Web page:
Alan Horn presided over a studio that was never the flashiest or sexiest in town, but was certainly the steadiest, usually the most prolific and often the top grossing.
On Friday, the 68-year-old Horn spends his last day as president and COO of Warner Bros. He leaves (or, rather, assumes a consultancy) after 12 years atop the company, with a track record that includes two Best Picture winners ("Million Dollar Baby" and "The Departed") along with "The Dark Knight," "Inception," "Ocean's Eleven" and a number of movies from the filmmaker he reluctantly singles out as his favorite, Clint Eastwood.
But of all the films with which Horn has been associated, the ones that have left the strongest mark on Warners' bottom line are the eight movies in the "Harry Potter" series, which began with "Harry Potter and the Sorcerer's Stone" in 2001 and will come to a close this summer as the most successful franchise in motion picture history, topping even the James Bond series with a total gross of $6 billion and counting.
"It took a huge emotional and financial investment from Alan to get the franchise off the ground," "Potter" producer David Barron told TheWrap. "He was always our biggest champion, and it was never about ego with Alan. For such a huge and powerful person in Hollywood, he was ever the gentleman."
Also see slideshow: 'Potter' to 'Dark Knight' to 'Inception': The Legacy of Alan Horn 
To salute Horn on his final day in office, the "Potter" franchise's executive producer David Heyman told TheWrap about a decade's worth of experiences with the executive who was not betting on a sure thing when he first optioned a book about a boy wizard:
I think it's safe to say that "Harry Potter" would not be what it is without Alan Horn. Alan is decent, loyal, straightforward and is a Harry Potter fan -- in fact, not just a fan, a maniacal fan. He gave us the support, the resources and the independence that we needed to make the films we did the way we did.
When the first Harry Potter book was optioned, it wasn't a big bestseller. People forget about that. I read the book before it was published, and I sent it to my friend Lionel Wigram, who was a vice president at the studio. And I think mostly out of a feeling of "let's give Heyman a shot," they optioned it.
It was not a big option, it was an inexpensive option, and I don’t think anybody read the book for a while. But over time, as Alan read the books and became more involved in them, he was someone I could always go to. You knew was looking out for the books' interest, and the films' interest.
The Harry Potter films were not inexpensive films. Yes, they did well, but it was risky at times. And Alan never wavered. He supported the choices of directors that we made, whether it was Alfonso Cuaron or Mike Newell or David Yates. Mike had had successes, but he was coming off a bomb. Alfonso was a great filmmaker, but he'd just made "Y Tu Mama Tambien." With a big franchise like Harry Potter, to bring in a director whose last film was "Y Tu Mama Tambien," you can imagine what people thought Harry, Ron and Hermione were going to get up to. And those conversations would have been very different at any other studio.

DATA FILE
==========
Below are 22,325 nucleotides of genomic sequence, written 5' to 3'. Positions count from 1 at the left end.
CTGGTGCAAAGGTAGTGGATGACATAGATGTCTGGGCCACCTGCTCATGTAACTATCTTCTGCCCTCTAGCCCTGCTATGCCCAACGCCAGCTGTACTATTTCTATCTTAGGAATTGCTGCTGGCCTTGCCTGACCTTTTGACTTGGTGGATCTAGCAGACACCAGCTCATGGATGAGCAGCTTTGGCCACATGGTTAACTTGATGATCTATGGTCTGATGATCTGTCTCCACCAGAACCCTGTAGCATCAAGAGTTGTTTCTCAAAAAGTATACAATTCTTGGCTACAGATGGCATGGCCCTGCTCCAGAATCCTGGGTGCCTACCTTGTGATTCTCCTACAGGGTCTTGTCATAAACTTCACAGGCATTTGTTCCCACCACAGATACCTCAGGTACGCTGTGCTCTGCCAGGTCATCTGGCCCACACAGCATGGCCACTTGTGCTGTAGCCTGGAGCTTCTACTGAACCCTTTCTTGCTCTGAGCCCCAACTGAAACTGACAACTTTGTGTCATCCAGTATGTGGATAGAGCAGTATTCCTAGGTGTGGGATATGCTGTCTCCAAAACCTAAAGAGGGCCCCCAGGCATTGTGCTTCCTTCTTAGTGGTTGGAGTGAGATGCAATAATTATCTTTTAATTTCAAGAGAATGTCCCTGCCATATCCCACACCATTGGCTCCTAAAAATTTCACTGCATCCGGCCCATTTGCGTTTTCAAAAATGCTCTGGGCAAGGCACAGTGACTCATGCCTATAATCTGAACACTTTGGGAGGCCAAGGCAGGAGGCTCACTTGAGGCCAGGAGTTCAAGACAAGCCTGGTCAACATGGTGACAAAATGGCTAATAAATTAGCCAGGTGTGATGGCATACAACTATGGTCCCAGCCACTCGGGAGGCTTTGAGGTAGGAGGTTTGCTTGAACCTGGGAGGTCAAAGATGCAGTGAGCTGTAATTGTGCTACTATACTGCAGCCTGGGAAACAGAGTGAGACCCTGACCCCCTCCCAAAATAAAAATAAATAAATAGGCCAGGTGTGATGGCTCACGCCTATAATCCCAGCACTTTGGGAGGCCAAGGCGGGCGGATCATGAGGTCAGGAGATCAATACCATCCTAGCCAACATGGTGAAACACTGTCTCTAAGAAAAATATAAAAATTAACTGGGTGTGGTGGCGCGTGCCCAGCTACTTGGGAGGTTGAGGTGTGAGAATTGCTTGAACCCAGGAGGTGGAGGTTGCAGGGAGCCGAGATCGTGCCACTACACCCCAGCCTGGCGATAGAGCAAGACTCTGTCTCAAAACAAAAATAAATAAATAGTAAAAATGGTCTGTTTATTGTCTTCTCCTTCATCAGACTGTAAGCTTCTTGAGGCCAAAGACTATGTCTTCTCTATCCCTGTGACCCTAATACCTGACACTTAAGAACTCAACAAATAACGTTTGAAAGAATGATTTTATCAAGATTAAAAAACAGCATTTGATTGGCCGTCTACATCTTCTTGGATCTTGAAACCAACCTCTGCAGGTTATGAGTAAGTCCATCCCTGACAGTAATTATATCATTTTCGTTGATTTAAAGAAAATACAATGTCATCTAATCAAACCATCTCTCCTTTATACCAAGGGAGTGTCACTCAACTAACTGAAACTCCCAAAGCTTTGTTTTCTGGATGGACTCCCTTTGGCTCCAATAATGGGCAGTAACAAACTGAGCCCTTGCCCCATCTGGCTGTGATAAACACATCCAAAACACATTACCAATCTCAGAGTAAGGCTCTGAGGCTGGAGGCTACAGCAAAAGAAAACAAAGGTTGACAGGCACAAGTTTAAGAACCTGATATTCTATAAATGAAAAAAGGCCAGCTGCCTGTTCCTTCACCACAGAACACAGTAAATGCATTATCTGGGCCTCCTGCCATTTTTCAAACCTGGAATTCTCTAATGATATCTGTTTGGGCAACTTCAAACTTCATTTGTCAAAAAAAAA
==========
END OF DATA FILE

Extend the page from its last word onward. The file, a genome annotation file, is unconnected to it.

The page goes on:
(laughs) I don't want to pretend that Alan said, "Oh, what a great idea, let's do it." No. There was a little bit of stomping and jumping up. But it's easy for me as a producer to say, "Alfonso is the right person, we believe in him, we've got to do it." It's not so easy for the money to say that. And Alan did.
When he read the scripts Alan would give notes, and when he saw the films he would give notes. And his attention to detail was remarkable. The notes we got from Alan were always really specific, and inevitably related to the book.
(Pictured: Horn with Daniel Radcliffe, Emma Watson, Rupert Grint, Tom Felton and Heyman)
He was a huge fan of the books, so certainly there were discussions with him about the changes we made and the things we left out. But ultimately he understood that choices had to be made, and he also understood that the films were different from the books, as did Jo [author J.K.] Rowling. If Jo was happy, then Alan was happy. And that was the card that I could always play.
The support that the Alan has given Jo's work is remarkable. When we first sold the books, she had no control whatsoever, no final say, nothing. But Alan respected Jo, and he respected the work. Because of Alan Horn, we were able to protect the books. He encouraged that protection in ways that you can't even begin to imagine.
If you look at the Warners production executives, the physical production team, the marketing team, we had amazing support. That all stems from the man at the top. And I think that philosophy is something that is going to be carried through in his succession. I think that Jeff Robinov is going to do that. That's one of the things that's exciting about Warners as a studio – they really back, build and believe in filmmakers.
Personally, I owe Alan Horn so much. He's really, really decent man, and I think he'll be greatly missed in the film community